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  • Undemocratic, and no checks or balances.

    Our system of government was one designed with checks and balances. Congress cannot pass laws if the President disagrees, which limits their power, unless they can get a super-majority of votes on the issue, which limits the President's power. No such parallel exists with the Supreme Court's power of judicial review. In fact, the concept does not appear in the text of the Constitution at all. The Supreme Court granted itself the power of judicial review without any checks or balances in a blatantly self-serving ruling during Marbury v. Madison.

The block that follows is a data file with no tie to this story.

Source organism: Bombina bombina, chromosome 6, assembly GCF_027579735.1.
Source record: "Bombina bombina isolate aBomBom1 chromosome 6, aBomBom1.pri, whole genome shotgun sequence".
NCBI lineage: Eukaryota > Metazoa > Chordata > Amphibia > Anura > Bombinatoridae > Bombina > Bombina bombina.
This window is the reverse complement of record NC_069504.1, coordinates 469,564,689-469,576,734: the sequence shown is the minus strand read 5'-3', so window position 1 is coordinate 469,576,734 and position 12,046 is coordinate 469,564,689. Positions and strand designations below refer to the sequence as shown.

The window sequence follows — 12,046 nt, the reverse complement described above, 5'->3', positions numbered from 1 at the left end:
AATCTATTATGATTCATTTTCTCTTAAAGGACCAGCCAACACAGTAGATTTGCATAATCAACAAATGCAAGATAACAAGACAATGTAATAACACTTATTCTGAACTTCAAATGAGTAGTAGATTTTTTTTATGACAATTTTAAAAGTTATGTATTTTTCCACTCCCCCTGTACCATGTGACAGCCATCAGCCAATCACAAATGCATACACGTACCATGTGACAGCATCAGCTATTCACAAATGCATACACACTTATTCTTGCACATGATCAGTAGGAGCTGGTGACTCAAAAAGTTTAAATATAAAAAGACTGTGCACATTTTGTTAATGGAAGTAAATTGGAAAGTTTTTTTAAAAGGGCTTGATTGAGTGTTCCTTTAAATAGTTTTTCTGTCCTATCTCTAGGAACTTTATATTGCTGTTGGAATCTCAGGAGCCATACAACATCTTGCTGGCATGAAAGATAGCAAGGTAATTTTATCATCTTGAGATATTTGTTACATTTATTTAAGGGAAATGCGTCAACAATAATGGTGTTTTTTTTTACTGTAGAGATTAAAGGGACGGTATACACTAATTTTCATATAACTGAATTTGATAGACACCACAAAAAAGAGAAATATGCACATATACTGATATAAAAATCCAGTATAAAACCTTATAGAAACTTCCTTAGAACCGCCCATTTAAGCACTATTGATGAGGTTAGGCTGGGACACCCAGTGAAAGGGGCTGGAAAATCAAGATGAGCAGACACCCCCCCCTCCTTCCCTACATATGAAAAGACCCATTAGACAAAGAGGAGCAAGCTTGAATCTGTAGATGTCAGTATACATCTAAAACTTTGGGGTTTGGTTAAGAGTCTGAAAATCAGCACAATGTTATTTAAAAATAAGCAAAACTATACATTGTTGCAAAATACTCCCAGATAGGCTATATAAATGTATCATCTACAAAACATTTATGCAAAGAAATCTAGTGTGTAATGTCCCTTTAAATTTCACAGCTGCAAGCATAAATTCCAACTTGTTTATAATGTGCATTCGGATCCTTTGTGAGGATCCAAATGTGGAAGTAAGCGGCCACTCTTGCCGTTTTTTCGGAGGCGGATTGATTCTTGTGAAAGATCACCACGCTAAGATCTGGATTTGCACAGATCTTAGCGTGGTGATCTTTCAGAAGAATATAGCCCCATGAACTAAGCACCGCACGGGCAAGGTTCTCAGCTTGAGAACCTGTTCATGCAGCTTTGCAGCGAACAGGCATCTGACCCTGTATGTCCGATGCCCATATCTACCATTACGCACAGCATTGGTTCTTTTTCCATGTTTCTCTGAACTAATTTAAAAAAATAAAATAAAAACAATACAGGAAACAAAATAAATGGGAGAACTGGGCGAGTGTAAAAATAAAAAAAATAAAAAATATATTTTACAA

Elected officials, and by extension the people, cannot overturn the decisions of the Supreme Court. In any system of government that is designed to limit the power of any single branch, a body with this power is too powerful, and in any democracy, a unelected body with this power is an aberration.

  • Too much power in too few hands.

    The framers of the U.S. Constitution were fearful of a powerful judiciary. They purposely created it as the least powerful of three federal branches. Very early on, they succeeded in overreaching their authority and the overreach went unchallenged. We now have laws written by the judiciary instead of the legislature, and signed into law without the executive. 5 lawyers have taken the place of the role of the bicameral legislature AND the executive branch.

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